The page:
Off-site landings and takeoff’s pose a problem of their own we must consider. In addition to the whiteout described above, landing in snow-covered fields can become a dangerous situation as the snow may be masking uneven terrain or hazardous obstructions.
Similarly, landing on frozen snow can be dangerous, as just after landing the weight of the aircraft can break through the frozen snow and in both cases the PIC may not be ready for a slope situation that may exceed the helicopter’s limitations. After landing in a field, and sitting for some time, when departing, a skid may freeze to the ground and dynamic rollover situation may occur. The best prevention during off-airport landings is to have a ground support officer assist in assessing the landing area, and in all cases, land slowly and treat each snow covered landing and takeoff as you would a slope landing.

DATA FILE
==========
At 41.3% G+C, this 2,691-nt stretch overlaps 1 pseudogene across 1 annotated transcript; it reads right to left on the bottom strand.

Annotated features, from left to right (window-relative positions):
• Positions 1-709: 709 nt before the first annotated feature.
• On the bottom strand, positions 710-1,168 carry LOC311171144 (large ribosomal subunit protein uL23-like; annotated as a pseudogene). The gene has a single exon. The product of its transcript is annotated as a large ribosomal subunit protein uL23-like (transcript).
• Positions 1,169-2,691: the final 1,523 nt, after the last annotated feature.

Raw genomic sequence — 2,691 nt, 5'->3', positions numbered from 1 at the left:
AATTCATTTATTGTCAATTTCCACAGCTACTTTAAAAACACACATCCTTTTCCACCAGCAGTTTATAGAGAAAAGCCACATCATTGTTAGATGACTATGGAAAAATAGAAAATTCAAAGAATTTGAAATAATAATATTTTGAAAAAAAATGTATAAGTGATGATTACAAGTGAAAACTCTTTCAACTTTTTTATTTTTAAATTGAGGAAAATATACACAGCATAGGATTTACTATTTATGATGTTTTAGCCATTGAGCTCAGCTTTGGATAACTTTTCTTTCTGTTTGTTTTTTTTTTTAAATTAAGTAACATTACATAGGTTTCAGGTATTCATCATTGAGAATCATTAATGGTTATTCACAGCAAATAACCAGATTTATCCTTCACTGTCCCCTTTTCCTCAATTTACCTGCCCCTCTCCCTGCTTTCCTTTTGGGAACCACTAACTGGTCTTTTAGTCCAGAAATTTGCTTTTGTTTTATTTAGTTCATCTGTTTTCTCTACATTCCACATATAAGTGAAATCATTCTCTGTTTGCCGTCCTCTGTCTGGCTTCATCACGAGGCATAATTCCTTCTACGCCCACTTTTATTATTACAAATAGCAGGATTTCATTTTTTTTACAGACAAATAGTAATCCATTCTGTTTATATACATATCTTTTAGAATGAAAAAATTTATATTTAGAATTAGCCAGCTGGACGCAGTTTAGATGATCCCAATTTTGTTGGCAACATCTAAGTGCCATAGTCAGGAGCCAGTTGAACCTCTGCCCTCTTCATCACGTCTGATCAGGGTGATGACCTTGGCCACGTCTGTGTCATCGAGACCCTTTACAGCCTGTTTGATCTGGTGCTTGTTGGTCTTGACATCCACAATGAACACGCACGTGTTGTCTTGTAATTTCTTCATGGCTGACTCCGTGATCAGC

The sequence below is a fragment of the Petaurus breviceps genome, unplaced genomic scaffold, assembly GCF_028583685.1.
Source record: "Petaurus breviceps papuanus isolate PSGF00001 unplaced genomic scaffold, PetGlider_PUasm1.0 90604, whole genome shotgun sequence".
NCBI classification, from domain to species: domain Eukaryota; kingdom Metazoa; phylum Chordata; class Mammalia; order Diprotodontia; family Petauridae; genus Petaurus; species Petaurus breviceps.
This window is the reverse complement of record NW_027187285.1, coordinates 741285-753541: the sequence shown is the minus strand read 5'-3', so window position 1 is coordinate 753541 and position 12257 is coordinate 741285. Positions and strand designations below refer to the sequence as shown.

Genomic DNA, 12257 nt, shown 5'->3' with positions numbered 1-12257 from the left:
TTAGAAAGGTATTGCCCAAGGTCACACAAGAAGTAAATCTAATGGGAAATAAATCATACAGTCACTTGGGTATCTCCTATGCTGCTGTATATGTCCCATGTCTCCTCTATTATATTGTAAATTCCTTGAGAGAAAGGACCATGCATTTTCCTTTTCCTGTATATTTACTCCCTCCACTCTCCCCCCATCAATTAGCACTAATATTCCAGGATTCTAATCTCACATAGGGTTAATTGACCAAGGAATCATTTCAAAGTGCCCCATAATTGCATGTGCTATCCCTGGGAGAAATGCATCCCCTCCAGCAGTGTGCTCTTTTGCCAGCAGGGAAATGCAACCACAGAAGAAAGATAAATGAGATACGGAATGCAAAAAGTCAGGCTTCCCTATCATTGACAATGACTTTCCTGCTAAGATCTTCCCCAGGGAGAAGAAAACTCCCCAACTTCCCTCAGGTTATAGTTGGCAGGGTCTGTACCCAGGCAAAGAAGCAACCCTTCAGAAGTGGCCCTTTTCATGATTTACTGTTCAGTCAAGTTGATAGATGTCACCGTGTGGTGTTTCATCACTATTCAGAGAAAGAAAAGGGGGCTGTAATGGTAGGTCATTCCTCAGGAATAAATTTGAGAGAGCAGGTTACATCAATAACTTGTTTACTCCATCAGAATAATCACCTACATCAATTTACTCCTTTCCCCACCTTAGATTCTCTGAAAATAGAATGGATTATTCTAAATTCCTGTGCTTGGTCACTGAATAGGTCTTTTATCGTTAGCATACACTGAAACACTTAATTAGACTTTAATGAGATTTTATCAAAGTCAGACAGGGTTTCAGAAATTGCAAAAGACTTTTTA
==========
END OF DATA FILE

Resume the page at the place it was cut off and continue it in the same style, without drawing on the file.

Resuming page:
The increased use of Night Vision Goggles requires us to be ever vigilant of light snow, as while flying with NVG’s in light snow, the snow may only be seen as a slight increase in the graininess or amount of “visual static” in the goggles, thus allowing us to see through light snow. As we fly in remote country areas with ambient light sources few and far between, during times of low moon illumination from one second to the next, the snow can increase and when viewed unaided we can quickly be in an inadvertent meteorological conditions. Crew coordination becomes critical, and any unaided crewmember should advise the flight crew of diminishing visibility.